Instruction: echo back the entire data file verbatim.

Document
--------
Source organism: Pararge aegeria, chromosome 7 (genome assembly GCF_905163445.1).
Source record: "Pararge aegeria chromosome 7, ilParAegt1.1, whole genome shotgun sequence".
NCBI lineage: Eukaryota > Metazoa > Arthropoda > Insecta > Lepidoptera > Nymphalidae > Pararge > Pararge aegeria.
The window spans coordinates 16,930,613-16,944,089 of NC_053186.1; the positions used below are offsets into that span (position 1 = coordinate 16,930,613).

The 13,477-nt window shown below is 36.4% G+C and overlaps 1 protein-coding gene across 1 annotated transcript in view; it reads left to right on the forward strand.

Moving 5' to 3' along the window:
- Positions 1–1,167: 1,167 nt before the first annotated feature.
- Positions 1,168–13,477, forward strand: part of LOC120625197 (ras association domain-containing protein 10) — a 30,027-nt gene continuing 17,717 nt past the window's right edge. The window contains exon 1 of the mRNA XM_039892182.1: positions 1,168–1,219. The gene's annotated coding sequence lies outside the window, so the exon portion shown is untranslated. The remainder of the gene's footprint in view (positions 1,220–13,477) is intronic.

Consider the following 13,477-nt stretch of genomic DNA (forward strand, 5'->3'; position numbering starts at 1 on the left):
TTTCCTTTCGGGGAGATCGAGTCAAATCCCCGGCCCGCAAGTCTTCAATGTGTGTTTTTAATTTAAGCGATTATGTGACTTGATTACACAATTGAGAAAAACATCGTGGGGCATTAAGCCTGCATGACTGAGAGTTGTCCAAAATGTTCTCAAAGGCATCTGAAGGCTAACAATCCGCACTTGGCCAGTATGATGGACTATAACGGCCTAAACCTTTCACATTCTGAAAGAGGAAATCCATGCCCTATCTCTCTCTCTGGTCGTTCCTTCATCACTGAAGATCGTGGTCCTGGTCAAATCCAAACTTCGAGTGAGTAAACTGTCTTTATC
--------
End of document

Source organism: Pararge aegeria, chromosome 7 (genome assembly GCF_905163445.1).
Source record: "Pararge aegeria chromosome 7, ilParAegt1.1, whole genome shotgun sequence".
NCBI lineage: Eukaryota > Metazoa > Arthropoda > Insecta > Lepidoptera > Nymphalidae > Pararge > Pararge aegeria.
The window spans coordinates 16,930,613-16,944,089 of NC_053186.1; the positions used below are offsets into that span (position 1 = coordinate 16,930,613).

The 13,477-nt window shown below is 36.4% G+C and overlaps 1 protein-coding gene across 1 annotated transcript in view; it reads left to right on the forward strand.

Moving 5' to 3' along the window:
- Positions 1–1,167: 1,167 nt before the first annotated feature.
- Positions 1,168–13,477, forward strand: part of LOC120625197 (ras association domain-containing protein 10) — a 30,027-nt gene continuing 17,717 nt past the window's right edge. The window contains exon 1 of the mRNA XM_039892182.1: positions 1,168–1,219. The gene's annotated coding sequence lies outside the window, so the exon portion shown is untranslated. The remainder of the gene's footprint in view (positions 1,220–13,477) is intronic.

Consider the following 13,477-nt stretch of genomic DNA (forward strand, 5'->3'; position numbering starts at 1 on the left):
TTTCCTTTCGGGGAGATCGAGTCAAATCCCCGGCCCGCAAGTCTTCAATGTGTGTTTTTAATTTAAGCGATTATGTGACTTGATTACACAATTGAGAAAAACATCGTGGGGCATTAAGCCTGCATGACTGAGAGTTGTCCAAAATGTTCTCAAAGGCATCTGAAGGCTAACAATCCGCACTTGGCCAGTATGATGGACTATAACGGCCTAAACCTTTCACATTCTGAAAGAGGAAATCCATGCCCTATCTCTCTCTCTGGTCGTTCCTTCATCACTGAAGATCGTGGTCCTGGTCAAATCCAAACTTCGAGTGAGTAAACTGTCTTTATC